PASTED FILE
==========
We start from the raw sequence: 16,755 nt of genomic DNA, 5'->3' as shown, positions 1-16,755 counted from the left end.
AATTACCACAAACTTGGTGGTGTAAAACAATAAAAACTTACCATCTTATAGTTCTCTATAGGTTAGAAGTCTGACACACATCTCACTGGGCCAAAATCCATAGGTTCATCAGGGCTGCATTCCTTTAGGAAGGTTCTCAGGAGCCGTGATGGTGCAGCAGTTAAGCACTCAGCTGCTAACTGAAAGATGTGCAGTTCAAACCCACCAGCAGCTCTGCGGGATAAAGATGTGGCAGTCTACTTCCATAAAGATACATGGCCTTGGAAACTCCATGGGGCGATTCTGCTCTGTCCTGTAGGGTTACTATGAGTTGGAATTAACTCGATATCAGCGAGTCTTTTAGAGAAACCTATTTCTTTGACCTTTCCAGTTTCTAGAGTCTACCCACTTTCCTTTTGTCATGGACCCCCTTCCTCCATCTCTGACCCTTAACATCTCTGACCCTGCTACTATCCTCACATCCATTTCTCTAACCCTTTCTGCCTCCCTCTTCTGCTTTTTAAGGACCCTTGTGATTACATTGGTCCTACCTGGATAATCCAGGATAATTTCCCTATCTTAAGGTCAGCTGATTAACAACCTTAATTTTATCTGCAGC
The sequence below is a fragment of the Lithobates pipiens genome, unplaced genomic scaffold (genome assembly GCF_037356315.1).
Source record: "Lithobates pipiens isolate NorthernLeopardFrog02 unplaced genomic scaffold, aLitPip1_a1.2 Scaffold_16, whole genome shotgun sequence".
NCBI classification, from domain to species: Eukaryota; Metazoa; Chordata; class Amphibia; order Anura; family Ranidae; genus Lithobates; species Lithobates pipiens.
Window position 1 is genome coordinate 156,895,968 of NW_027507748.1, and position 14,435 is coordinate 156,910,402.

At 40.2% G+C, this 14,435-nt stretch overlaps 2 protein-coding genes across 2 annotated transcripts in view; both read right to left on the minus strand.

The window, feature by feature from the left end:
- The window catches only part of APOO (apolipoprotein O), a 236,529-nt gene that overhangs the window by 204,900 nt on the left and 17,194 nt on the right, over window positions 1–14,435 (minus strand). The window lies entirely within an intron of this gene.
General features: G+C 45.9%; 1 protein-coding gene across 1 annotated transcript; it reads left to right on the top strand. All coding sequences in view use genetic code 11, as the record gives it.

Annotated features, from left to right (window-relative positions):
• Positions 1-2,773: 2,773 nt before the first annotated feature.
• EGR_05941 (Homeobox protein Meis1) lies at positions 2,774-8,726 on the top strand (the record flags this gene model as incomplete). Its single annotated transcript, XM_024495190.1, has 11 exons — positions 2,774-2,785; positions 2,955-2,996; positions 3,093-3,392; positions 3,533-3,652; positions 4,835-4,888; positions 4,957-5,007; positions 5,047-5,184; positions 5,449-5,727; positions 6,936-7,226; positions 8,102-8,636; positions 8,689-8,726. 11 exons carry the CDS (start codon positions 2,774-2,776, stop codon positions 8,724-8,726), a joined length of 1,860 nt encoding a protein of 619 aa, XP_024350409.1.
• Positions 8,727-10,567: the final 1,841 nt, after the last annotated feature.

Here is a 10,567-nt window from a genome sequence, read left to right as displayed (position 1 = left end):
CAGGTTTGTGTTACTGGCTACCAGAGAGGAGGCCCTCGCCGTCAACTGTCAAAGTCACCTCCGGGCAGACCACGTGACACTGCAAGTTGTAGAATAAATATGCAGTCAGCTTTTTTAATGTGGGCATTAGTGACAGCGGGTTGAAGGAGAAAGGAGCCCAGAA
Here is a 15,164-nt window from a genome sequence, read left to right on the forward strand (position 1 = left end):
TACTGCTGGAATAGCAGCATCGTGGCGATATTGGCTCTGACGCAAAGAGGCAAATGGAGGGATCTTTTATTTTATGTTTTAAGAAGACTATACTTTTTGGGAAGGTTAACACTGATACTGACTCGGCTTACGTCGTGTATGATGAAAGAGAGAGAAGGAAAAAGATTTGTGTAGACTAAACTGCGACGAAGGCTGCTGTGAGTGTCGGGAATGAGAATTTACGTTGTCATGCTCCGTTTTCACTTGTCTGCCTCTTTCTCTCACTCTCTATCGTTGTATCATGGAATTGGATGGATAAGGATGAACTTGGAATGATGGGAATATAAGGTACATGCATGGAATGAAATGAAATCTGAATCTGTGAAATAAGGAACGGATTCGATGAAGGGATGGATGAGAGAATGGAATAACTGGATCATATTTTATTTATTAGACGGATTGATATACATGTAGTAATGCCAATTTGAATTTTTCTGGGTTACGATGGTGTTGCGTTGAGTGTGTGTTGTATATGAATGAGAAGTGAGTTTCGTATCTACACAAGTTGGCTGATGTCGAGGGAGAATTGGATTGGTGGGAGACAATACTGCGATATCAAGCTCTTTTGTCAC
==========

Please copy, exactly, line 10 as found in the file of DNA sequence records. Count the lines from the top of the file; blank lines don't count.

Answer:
General features: G+C 45.9%; 1 protein-coding gene across 1 annotated transcript; it reads left to right on the top strand. All coding sequences in view use genetic code 11, as the record gives it.